Cognitive abilities in children with specific language impairment: consideration of visuo-spatial skills

Hick, R. F., Botting, N. & Conti-Ramsden, G. (2005). Cognitive abilities in children with specific language impairment: consideration of visuo-spatial skills. International Journal of Language & Communication Disorders, 40(2), pp. 137-149. doi: 10.1080/13682820400011507

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Abstract

Background: The study is concerned with the cognitive abilities of children with specific language impairment (SLI). Previous research has indicated that children with SLI demonstrate difficulties with certain cognitive tasks despite normal non‐verbal IQ scores. It has been suggested that a general processing limitation might account for the pattern of language and cognitive difficulties seen in children with SLI. The performances on a visuo‐spatial short‐term memory task and a visuo‐spatial processing task were considered in a group of young children with SLI. Verbal short‐term memory was also measured.

Aims: To identify whether children with SLI demonstrate difficulties with visuo‐spatial memory as well as verbal short‐term memory. To see whether a visuo‐spatial processing task without short‐term memory requirements is problematic for children with SLI. To consider performance on these tasks over time.

Methods & Procedures: Nine children with SLI (mean age 3;9 years at the study outset) and nine typically developing children (mean age 3;9 years at the study outset) were visited on three occasions over 1 year. Verbal short‐term memory, visuo‐spatial short‐term memory and visuo‐spatial processing tasks were administered to the children, and performance over time was compared between the two groups.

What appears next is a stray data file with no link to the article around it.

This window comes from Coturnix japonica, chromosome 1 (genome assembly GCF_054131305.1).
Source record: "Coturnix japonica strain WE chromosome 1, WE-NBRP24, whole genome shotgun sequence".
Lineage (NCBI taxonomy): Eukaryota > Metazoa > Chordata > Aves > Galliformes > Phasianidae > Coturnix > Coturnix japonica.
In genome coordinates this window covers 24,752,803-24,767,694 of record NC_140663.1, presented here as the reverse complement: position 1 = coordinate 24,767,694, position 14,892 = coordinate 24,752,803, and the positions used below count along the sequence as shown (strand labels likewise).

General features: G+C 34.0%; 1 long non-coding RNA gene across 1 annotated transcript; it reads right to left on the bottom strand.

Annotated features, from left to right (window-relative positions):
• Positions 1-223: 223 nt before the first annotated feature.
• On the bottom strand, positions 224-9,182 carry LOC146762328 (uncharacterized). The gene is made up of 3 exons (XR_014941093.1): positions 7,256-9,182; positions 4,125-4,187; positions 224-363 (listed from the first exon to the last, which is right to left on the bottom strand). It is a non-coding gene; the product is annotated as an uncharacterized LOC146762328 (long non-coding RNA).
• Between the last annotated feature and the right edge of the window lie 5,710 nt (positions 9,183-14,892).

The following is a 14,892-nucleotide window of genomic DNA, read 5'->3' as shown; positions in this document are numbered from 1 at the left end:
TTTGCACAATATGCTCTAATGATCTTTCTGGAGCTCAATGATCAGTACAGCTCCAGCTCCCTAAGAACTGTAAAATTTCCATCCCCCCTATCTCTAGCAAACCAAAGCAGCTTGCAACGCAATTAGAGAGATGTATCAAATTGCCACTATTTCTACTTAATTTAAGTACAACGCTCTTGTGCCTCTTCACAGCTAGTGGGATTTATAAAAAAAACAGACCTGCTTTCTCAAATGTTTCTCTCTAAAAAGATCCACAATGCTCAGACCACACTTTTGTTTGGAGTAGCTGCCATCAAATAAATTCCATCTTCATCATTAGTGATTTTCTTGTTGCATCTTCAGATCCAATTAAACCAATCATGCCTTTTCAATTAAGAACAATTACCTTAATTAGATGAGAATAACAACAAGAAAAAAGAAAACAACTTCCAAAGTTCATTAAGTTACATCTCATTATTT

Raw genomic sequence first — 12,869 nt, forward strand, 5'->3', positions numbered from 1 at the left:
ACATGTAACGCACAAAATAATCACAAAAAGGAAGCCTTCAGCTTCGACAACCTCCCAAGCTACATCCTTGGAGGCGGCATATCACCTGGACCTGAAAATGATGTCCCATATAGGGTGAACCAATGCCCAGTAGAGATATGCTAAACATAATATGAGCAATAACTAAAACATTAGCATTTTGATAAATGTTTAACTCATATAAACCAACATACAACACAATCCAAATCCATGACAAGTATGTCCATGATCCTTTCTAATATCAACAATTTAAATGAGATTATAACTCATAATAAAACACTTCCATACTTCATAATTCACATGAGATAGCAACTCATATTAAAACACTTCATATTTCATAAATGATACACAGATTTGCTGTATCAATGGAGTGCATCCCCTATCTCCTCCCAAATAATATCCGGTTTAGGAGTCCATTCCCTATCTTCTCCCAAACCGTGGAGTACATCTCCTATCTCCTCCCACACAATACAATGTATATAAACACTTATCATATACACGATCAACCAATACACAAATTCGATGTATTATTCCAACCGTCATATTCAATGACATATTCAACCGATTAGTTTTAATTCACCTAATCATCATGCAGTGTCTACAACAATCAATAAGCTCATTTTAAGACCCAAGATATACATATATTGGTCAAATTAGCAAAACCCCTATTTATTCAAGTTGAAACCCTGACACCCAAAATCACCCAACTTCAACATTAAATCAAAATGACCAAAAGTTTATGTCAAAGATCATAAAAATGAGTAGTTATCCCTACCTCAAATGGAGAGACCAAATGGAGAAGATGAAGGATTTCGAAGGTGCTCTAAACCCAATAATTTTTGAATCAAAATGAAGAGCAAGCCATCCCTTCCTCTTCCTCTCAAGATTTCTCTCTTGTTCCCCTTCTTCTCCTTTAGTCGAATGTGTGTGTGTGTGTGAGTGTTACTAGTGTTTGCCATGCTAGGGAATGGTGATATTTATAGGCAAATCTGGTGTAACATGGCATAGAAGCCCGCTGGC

Outcomes & Results: The children with SLI performed at a lower level than the typically developing children on the verbal short‐term memory task. Both groups showed similar development on the verbal short‐term memory task and the visuo‐spatial processing task over time. Only the visuo‐spatial short‐term memory task showed slower development over time in the children with SLI relative to the typically developing children.

Conclusions: Children with SLI demonstrated slower development on a visuo‐spatial short‐term memory task relative to typically developing children of the same chronological age. This finding has implications for speech and language therapists and other professionals working with children with SLI. It may mean that only certain types of visual support are suitable, and that children with SLI will have difficulty with tasks requiring a high level of processing, or a number of mental manipulations.

Item Type: Article
Uncontrolled Keywords: Child Language, Child, Preschool, Cognition, Female, Humans, Language Development Disorders, Male, Memory, Memory, Short-Term, Mental Recall, Psychomotor Performance
Subjects: P Language and Literature > P Philology. Linguistics
Divisions: School of Health Sciences > Department of Language & Communication Science
URI: http://openaccess.city.ac.uk/id/eprint/1834

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